Civil Rights legend Lucille Instances died after getting COVID-19, family says

MONTGOMERY, Ala. (WSFA) – Loved ones gathered around the pink coffin of civil rights legend Lucille Times on Saturday for a tour of the Phillips-Riley Funeral Home in Montgomery.

Times passed earlier this week. During the visit, her family said she had the coronavirus.

“I mean, if it weren’t for the COVID, she’d probably have a year left,” said nephew Daniel Nichols. “She was a pretty big fighter.”

Six months before Rosa Parks refused to give up her seat on a Montgomery bus, the Times got into an argument with the same bus driver. She is best known for her role in boycotting segregated buses ahead of the Montgomery Bus Boycott.

More recently, Nichols and his wife were janitors for the Times for over four years. The nephew said he had not forgotten her fighting spirit and determination.

“Never give in,” he said. “She will never give in. If she thinks she’s right, she’ll go to the end of it. “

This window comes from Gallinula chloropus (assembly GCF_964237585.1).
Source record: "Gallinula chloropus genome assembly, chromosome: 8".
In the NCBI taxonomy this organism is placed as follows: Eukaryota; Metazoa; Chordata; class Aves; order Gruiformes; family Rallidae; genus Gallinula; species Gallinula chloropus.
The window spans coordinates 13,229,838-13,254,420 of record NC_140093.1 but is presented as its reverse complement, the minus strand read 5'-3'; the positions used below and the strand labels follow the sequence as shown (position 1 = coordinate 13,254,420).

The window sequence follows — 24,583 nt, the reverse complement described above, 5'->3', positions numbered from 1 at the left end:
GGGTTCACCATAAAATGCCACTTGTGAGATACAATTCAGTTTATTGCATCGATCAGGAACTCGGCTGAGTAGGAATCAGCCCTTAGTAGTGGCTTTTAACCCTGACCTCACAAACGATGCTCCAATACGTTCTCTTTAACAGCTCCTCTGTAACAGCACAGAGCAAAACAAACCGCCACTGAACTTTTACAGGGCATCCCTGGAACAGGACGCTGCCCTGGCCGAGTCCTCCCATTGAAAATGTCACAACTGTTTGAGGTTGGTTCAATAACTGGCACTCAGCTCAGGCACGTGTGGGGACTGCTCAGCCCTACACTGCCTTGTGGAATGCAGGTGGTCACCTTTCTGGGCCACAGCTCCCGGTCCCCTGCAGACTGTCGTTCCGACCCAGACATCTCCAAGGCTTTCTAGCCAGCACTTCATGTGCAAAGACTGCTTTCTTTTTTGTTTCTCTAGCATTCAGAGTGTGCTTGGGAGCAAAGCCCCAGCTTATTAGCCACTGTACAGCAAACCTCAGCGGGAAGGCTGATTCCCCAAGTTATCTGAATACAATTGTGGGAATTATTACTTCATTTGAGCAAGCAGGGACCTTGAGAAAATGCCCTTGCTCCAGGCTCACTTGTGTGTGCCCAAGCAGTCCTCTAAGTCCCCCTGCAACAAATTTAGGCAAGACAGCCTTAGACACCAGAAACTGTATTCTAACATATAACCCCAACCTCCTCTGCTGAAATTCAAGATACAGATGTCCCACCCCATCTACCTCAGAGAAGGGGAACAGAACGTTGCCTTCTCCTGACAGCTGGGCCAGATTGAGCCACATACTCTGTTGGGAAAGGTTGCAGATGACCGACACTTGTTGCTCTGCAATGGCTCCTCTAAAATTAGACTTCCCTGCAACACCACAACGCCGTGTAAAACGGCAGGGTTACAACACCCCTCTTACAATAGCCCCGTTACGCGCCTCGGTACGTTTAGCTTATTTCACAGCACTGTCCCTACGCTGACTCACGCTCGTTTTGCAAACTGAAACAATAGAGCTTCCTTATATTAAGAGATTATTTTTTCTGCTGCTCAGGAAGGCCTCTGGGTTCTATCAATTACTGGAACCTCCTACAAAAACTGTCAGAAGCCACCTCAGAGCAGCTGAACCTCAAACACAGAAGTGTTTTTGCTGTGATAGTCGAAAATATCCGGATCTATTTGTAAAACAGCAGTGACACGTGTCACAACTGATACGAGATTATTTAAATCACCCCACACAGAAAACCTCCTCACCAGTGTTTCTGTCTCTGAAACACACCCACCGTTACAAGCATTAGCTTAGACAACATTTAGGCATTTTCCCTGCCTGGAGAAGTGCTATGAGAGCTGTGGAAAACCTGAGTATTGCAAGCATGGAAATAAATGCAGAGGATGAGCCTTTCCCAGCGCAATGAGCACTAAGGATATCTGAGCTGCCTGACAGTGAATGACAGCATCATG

Zsazsa Hill, the Times goddaughter, attended the visitation.

“She was just a wonderful person,” said Hill.

Times made Hill the woman she is today – her demeanor and integrity are hers.

“It means a lot to me because my mother can’t be here,” she said. “But I am, and I thank God I can see her.”

Hill’s mother and The Times goddaughter, Bettye Coleman, were unable to attend the tour due to the ongoing COVID-19 pandemic and travel issues. She said on the phone that the Times had a servant’s heart.

“She’s always ready to open her doors for you to feed the neighborhood, not just for civil rights, for anyone who came and needed a helping hand,” said Coleman.

Times was 100 years old. On Sunday at 1 p.m. there will be a funeral service in the Catholic Church of St. Jude.

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